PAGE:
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This Wednesday, Kitsilano Secondary Grade 11 student Bryn Shaffer and dozens of other students from across Metro Vancouver had their voices broadcasted across BC as part of CBC News Day.

CBC News Days is an internship program started four years ago aimed at exposing secondary students to all the excitement of being a broadcast, online, radio or print journalist.

Johnny Michel, Managing Director of CBC British Columbia says the program has been enthusiastically embraced by the whole CBC staff with a wide range of anchors, reporters and producers lending a hand as mentors. He notes the program has also had a positive influence on the lives of many of the 120 students who have participated so far.

 "It has been fascinating to see the impact on students who have participated and how the experience itself broadens their horizons," says Michel.

Speaking on the Early Edition this Wednesday morning, Shaffer talked about the challenges faced by students looking to complete the career transition program while juggling homework, volunteer services and other activities.

Shaffer's piece was the culmination of roughly 72 hours of research, interviewing, editing, writing and recording work that started in late January. She says it was a rewarding process from the start. In late January, she along with 500 other students from across Metro Vancouver turned up at the CBC building downtown. There were only 30 spots open. Each student got a four minute on camera audition where they were asked to tell a personal news story idea.

After a steady performance, Schaffer learned a few weeks later that she'd made the cut and was assigned to work with CBC radio in the newsroom. Other students got to work in CBC TV while others were given a chance to meet and work with top journalists at the Vancouver Sun.

The student journalist says she was most surprised by how hard it was to track down interview subjects. She said that while everyone was happy to talk to her when she identified herself as a secondary student, when she said she was with the CBC, suddenly everyone clammed up.

Shaffer acknowledges that while she's not interested in going into journalism, she is interested in honing her skills as a storyteller to use in her dream profession as a film director or screen writer. She says the CBC gig was a perfect fit.

If you'd like to listen to Shaffer's story - click here and fast forward to the final segment of the podcast.

CBC News Day a Big Hit for VSB Students

This Wednesday, Kitsilano Secondary Grade 11 student Bryn Shaffer and dozens of other students from across Metro Vancouver had their voices broadcasted across BC as part of CBC News Day.

CBC News Days is an internship program started four years ago aimed at exposing secondary students to all the excitement of being a broadcast, online, radio or print journalist.

Johnny Michel, Managing Director of CBC British Columbia says the program has been enthusiastically embraced by the whole CBC staff with a wide range of anchors, reporters and producers lending a hand as mentors. He notes the program has also had a positive influence on the lives of many of the 120 students who have participated so far.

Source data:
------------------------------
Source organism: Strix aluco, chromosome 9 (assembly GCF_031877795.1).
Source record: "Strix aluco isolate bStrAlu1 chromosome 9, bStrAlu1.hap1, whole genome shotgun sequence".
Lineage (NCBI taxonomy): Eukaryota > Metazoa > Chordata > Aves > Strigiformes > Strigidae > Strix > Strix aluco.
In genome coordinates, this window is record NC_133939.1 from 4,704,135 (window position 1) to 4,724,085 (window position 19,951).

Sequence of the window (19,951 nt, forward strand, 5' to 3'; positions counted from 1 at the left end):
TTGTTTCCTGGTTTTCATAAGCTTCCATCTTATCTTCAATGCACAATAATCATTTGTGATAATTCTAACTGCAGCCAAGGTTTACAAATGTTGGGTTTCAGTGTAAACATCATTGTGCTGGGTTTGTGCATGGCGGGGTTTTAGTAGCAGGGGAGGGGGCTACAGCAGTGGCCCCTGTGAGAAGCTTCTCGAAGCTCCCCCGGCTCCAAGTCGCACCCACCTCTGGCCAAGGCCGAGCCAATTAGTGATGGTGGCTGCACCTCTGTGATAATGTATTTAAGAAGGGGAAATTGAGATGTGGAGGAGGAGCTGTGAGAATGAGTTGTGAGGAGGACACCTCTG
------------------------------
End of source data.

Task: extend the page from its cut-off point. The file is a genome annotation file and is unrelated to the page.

"It has been fascinating to see the impact on students who have participated and how the experience itself broadens their horizons," says Michel.

Speaking on the Early Edition this Wednesday morning, Shaffer talked about the challenges faced by students looking to complete the career transition program while juggling homework, volunteer services and other activities.

Shaffer's piece was the culmination of roughly 72 hours of research, interviewing, editing, writing and recording work that started in late January. She says it was a rewarding process from the start. In late January, she along with 500 other students from across Metro Vancouver turned up at the CBC building downtown. There were only 30 spots open. Each student got a four minute on camera audition where they were asked to tell a personal news story idea.

After a steady performance, Schaffer learned a few weeks later that she'd made the cut and was assigned to work with CBC radio in the newsroom. Other students got to work in CBC TV while others were given a chance to meet and work with top journalists at the Vancouver Sun.

The student journalist says she was most surprised by how hard it was to track down interview subjects. She said that while everyone was happy to talk to her when she identified herself as a secondary student, when she said she was with the CBC, suddenly everyone clammed up.

Shaffer acknowledges that while she's not interested in going into journalism, she is interested in honing her skills as a storyteller to use in her dream profession as a film director or screen writer. She says the CBC gig was a perfect fit.

If you'd like to listen to Shaffer's story - click here and fast forward to the final segment of the podcast.

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